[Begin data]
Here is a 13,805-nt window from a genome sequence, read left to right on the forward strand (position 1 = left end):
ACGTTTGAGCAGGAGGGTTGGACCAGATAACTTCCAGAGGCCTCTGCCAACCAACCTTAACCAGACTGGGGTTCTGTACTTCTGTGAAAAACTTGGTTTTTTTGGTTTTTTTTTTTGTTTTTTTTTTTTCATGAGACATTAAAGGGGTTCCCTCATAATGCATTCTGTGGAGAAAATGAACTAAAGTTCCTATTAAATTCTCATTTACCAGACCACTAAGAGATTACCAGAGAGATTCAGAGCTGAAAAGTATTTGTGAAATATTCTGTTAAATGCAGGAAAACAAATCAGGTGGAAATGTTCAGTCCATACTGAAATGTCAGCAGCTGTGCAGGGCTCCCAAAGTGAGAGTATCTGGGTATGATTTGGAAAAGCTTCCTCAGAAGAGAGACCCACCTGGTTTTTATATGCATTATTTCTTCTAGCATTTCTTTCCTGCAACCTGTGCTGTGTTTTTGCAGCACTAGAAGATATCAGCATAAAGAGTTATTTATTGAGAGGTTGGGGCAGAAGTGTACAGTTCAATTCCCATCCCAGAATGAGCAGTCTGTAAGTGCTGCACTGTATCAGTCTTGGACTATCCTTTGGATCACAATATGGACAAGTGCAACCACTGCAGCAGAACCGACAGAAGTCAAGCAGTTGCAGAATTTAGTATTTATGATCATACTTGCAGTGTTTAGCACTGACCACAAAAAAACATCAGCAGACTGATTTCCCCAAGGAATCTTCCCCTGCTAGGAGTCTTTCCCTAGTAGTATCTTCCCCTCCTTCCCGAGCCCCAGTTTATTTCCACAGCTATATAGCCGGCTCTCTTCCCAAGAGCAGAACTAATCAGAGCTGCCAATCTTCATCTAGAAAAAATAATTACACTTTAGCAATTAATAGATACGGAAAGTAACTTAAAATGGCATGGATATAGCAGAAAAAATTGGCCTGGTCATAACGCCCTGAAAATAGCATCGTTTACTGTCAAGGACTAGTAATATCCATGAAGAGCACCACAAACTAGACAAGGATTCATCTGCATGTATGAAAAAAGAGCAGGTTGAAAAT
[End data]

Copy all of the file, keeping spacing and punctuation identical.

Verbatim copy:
Here is a 13,805-nt window from a genome sequence, read left to right on the forward strand (position 1 = left end):
ACGTTTGAGCAGGAGGGTTGGACCAGATAACTTCCAGAGGCCTCTGCCAACCAACCTTAACCAGACTGGGGTTCTGTACTTCTGTGAAAAACTTGGTTTTTTTGGTTTTTTTTTTTGTTTTTTTTTTTTCATGAGACATTAAAGGGGTTCCCTCATAATGCATTCTGTGGAGAAAATGAACTAAAGTTCCTATTAAATTCTCATTTACCAGACCACTAAGAGATTACCAGAGAGATTCAGAGCTGAAAAGTATTTGTGAAATATTCTGTTAAATGCAGGAAAACAAATCAGGTGGAAATGTTCAGTCCATACTGAAATGTCAGCAGCTGTGCAGGGCTCCCAAAGTGAGAGTATCTGGGTATGATTTGGAAAAGCTTCCTCAGAAGAGAGACCCACCTGGTTTTTATATGCATTATTTCTTCTAGCATTTCTTTCCTGCAACCTGTGCTGTGTTTTTGCAGCACTAGAAGATATCAGCATAAAGAGTTATTTATTGAGAGGTTGGGGCAGAAGTGTACAGTTCAATTCCCATCCCAGAATGAGCAGTCTGTAAGTGCTGCACTGTATCAGTCTTGGACTATCCTTTGGATCACAATATGGACAAGTGCAACCACTGCAGCAGAACCGACAGAAGTCAAGCAGTTGCAGAATTTAGTATTTATGATCATACTTGCAGTGTTTAGCACTGACCACAAAAAAACATCAGCAGACTGATTTCCCCAAGGAATCTTCCCCTGCTAGGAGTCTTTCCCTAGTAGTATCTTCCCCTCCTTCCCGAGCCCCAGTTTATTTCCACAGCTATATAGCCGGCTCTCTTCCCAAGAGCAGAACTAATCAGAGCTGCCAATCTTCATCTAGAAAAAATAATTACACTTTAGCAATTAATAGATACGGAAAGTAACTTAAAATGGCATGGATATAGCAGAAAAAATTGGCCTGGTCATAACGCCCTGAAAATAGCATCGTTTACTGTCAAGGACTAGTAATATCCATGAAGAGCACCACAAACTAGACAAGGATTCATCTGCATGTATGAAAAAAGAGCAGGTTGAAAAT